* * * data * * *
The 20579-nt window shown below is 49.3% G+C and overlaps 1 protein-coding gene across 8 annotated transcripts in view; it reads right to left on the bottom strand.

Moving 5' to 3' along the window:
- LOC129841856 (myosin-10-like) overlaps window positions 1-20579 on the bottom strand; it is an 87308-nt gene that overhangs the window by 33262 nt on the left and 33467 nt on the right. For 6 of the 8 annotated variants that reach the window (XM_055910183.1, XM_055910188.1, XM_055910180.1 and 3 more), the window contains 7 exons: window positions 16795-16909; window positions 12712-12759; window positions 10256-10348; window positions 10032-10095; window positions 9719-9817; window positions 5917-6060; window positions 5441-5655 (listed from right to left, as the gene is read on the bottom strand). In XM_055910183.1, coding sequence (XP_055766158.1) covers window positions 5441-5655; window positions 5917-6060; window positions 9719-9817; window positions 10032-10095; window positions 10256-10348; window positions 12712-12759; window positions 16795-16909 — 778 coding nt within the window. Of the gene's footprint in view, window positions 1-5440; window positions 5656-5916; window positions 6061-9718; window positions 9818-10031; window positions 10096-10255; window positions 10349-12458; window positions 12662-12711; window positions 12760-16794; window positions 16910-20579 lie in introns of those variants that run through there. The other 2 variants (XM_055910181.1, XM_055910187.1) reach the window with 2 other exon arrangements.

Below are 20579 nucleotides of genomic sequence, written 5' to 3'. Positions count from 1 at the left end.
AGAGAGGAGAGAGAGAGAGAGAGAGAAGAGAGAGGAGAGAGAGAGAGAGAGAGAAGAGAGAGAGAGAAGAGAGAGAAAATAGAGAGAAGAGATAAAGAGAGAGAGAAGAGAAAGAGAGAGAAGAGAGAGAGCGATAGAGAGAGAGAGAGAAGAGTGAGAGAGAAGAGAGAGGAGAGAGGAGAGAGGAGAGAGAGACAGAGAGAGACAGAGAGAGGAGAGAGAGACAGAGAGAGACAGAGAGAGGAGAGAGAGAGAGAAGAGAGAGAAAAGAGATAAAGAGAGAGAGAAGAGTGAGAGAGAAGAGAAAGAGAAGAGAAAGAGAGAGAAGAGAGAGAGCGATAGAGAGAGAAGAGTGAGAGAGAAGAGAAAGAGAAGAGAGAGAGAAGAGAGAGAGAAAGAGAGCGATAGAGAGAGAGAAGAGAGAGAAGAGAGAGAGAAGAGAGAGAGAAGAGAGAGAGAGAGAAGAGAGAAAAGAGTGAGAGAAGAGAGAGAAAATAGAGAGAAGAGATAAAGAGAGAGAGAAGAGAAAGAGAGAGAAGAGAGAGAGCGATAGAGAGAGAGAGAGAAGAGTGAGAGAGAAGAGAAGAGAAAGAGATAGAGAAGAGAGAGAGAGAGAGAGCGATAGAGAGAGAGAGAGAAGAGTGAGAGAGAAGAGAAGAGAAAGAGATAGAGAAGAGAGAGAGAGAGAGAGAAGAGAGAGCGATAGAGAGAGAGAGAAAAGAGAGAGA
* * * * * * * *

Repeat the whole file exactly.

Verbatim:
The 20579-nt window shown below is 49.3% G+C and overlaps 1 protein-coding gene across 8 annotated transcripts in view; it reads right to left on the bottom strand.

Moving 5' to 3' along the window:
- LOC129841856 (myosin-10-like) overlaps window positions 1-20579 on the bottom strand; it is an 87308-nt gene that overhangs the window by 33262 nt on the left and 33467 nt on the right. For 6 of the 8 annotated variants that reach the window (XM_055910183.1, XM_055910188.1, XM_055910180.1 and 3 more), the window contains 7 exons: window positions 16795-16909; window positions 12712-12759; window positions 10256-10348; window positions 10032-10095; window positions 9719-9817; window positions 5917-6060; window positions 5441-5655 (listed from right to left, as the gene is read on the bottom strand). In XM_055910183.1, coding sequence (XP_055766158.1) covers window positions 5441-5655; window positions 5917-6060; window positions 9719-9817; window positions 10032-10095; window positions 10256-10348; window positions 12712-12759; window positions 16795-16909 — 778 coding nt within the window. Of the gene's footprint in view, window positions 1-5440; window positions 5656-5916; window positions 6061-9718; window positions 9818-10031; window positions 10096-10255; window positions 10349-12458; window positions 12662-12711; window positions 12760-16794; window positions 16910-20579 lie in introns of those variants that run through there. The other 2 variants (XM_055910181.1, XM_055910187.1) reach the window with 2 other exon arrangements.

Below are 20579 nucleotides of genomic sequence, written 5' to 3'. Positions count from 1 at the left end.
AGAGAGGAGAGAGAGAGAGAGAGAGAAGAGAGAGGAGAGAGAGAGAGAGAGAGAAGAGAGAGAGAGAAGAGAGAGAAAATAGAGAGAAGAGATAAAGAGAGAGAGAAGAGAAAGAGAGAGAAGAGAGAGAGCGATAGAGAGAGAGAGAGAAGAGTGAGAGAGAAGAGAGAGGAGAGAGGAGAGAGGAGAGAGAGACAGAGAGAGACAGAGAGAGGAGAGAGAGACAGAGAGAGACAGAGAGAGGAGAGAGAGAGAGAAGAGAGAGAAAAGAGATAAAGAGAGAGAGAAGAGTGAGAGAGAAGAGAAAGAGAAGAGAAAGAGAGAGAAGAGAGAGAGCGATAGAGAGAGAAGAGTGAGAGAGAAGAGAAAGAGAAGAGAGAGAGAAGAGAGAGAGAAAGAGAGCGATAGAGAGAGAGAAGAGAGAGAAGAGAGAGAGAAGAGAGAGAGAAGAGAGAGAGAGAGAAGAGAGAAAAGAGTGAGAGAAGAGAGAGAAAATAGAGAGAAGAGATAAAGAGAGAGAGAAGAGAAAGAGAGAGAAGAGAGAGAGCGATAGAGAGAGAGAGAGAAGAGTGAGAGAGAAGAGAAGAGAAAGAGATAGAGAAGAGAGAGAGAGAGAGAGCGATAGAGAGAGAGAGAGAAGAGTGAGAGAGAAGAGAAGAGAAAGAGATAGAGAAGAGAGAGAGAGAGAGAGAAGAGAGAGCGATAGAGAGAGAGAGAAAAGAGAGAGA